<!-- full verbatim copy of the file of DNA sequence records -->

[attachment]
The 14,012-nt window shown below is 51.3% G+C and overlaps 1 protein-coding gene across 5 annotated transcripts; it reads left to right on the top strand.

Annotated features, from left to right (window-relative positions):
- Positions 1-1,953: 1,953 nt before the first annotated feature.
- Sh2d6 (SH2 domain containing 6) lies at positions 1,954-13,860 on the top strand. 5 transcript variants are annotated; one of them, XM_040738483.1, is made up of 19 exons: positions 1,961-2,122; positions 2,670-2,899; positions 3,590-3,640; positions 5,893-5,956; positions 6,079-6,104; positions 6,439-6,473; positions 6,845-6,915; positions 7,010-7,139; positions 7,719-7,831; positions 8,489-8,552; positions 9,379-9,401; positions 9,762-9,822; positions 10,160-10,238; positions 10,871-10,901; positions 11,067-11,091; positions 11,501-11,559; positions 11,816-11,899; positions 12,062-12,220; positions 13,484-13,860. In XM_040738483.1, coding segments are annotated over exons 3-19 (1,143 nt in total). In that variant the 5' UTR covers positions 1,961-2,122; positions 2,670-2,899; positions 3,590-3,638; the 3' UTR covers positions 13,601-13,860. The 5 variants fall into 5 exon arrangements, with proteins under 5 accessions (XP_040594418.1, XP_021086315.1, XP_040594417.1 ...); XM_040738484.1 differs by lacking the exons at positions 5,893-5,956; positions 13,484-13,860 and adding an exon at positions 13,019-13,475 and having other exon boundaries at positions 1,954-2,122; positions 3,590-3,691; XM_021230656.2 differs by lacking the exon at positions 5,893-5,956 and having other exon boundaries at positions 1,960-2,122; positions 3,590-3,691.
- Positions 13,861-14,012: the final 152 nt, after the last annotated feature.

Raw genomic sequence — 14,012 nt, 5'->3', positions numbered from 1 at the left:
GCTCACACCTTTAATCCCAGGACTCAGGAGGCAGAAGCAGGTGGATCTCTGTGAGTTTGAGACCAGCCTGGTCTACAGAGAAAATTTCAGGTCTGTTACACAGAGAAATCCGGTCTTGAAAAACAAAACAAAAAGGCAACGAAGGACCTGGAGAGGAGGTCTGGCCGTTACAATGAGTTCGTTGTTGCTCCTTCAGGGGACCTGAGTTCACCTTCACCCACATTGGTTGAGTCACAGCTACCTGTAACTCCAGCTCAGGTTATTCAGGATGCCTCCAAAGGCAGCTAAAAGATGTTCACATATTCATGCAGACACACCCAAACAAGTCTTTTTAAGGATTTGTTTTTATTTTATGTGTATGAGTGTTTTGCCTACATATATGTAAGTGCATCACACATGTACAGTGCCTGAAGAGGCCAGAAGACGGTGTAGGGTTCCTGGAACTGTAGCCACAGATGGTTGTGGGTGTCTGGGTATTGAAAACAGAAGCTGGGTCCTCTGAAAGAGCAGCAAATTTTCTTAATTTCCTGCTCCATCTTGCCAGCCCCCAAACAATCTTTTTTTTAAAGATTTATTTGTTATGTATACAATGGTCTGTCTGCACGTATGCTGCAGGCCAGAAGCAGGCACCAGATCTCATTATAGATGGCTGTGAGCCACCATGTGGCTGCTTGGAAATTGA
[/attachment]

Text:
The 14,012-nt window shown below is 51.3% G+C and overlaps 1 protein-coding gene across 5 annotated transcripts; it reads left to right on the top strand.

Annotated features, from left to right (window-relative positions):
- Positions 1-1,953: 1,953 nt before the first annotated feature.
- Sh2d6 (SH2 domain containing 6) lies at positions 1,954-13,860 on the top strand. 5 transcript variants are annotated; one of them, XM_040738483.1, is made up of 19 exons: positions 1,961-2,122; positions 2,670-2,899; positions 3,590-3,640; positions 5,893-5,956; positions 6,079-6,104; positions 6,439-6,473; positions 6,845-6,915; positions 7,010-7,139; positions 7,719-7,831; positions 8,489-8,552; positions 9,379-9,401; positions 9,762-9,822; positions 10,160-10,238; positions 10,871-10,901; positions 11,067-11,091; positions 11,501-11,559; positions 11,816-11,899; positions 12,062-12,220; positions 13,484-13,860. In XM_040738483.1, coding segments are annotated over exons 3-19 (1,143 nt in total). In that variant the 5' UTR covers positions 1,961-2,122; positions 2,670-2,899; positions 3,590-3,638; the 3' UTR covers positions 13,601-13,860. The 5 variants fall into 5 exon arrangements, with proteins under 5 accessions (XP_040594418.1, XP_021086315.1, XP_040594417.1 ...); XM_040738484.1 differs by lacking the exons at positions 5,893-5,956; positions 13,484-13,860 and adding an exon at positions 13,019-13,475 and having other exon boundaries at positions 1,954-2,122; positions 3,590-3,691; XM_021230656.2 differs by lacking the exon at positions 5,893-5,956 and having other exon boundaries at positions 1,960-2,122; positions 3,590-3,691.
- Positions 13,861-14,012: the final 152 nt, after the last annotated feature.

Raw genomic sequence — 14,012 nt, 5'->3', positions numbered from 1 at the left:
GCTCACACCTTTAATCCCAGGACTCAGGAGGCAGAAGCAGGTGGATCTCTGTGAGTTTGAGACCAGCCTGGTCTACAGAGAAAATTTCAGGTCTGTTACACAGAGAAATCCGGTCTTGAAAAACAAAACAAAAAGGCAACGAAGGACCTGGAGAGGAGGTCTGGCCGTTACAATGAGTTCGTTGTTGCTCCTTCAGGGGACCTGAGTTCACCTTCACCCACATTGGTTGAGTCACAGCTACCTGTAACTCCAGCTCAGGTTATTCAGGATGCCTCCAAAGGCAGCTAAAAGATGTTCACATATTCATGCAGACACACCCAAACAAGTCTTTTTAAGGATTTGTTTTTATTTTATGTGTATGAGTGTTTTGCCTACATATATGTAAGTGCATCACACATGTACAGTGCCTGAAGAGGCCAGAAGACGGTGTAGGGTTCCTGGAACTGTAGCCACAGATGGTTGTGGGTGTCTGGGTATTGAAAACAGAAGCTGGGTCCTCTGAAAGAGCAGCAAATTTTCTTAATTTCCTGCTCCATCTTGCCAGCCCCCAAACAATCTTTTTTTTAAAGATTTATTTGTTATGTATACAATGGTCTGTCTGCACGTATGCTGCAGGCCAGAAGCAGGCACCAGATCTCATTATAGATGGCTGTGAGCCACCATGTGGCTGCTTGGAAATTGA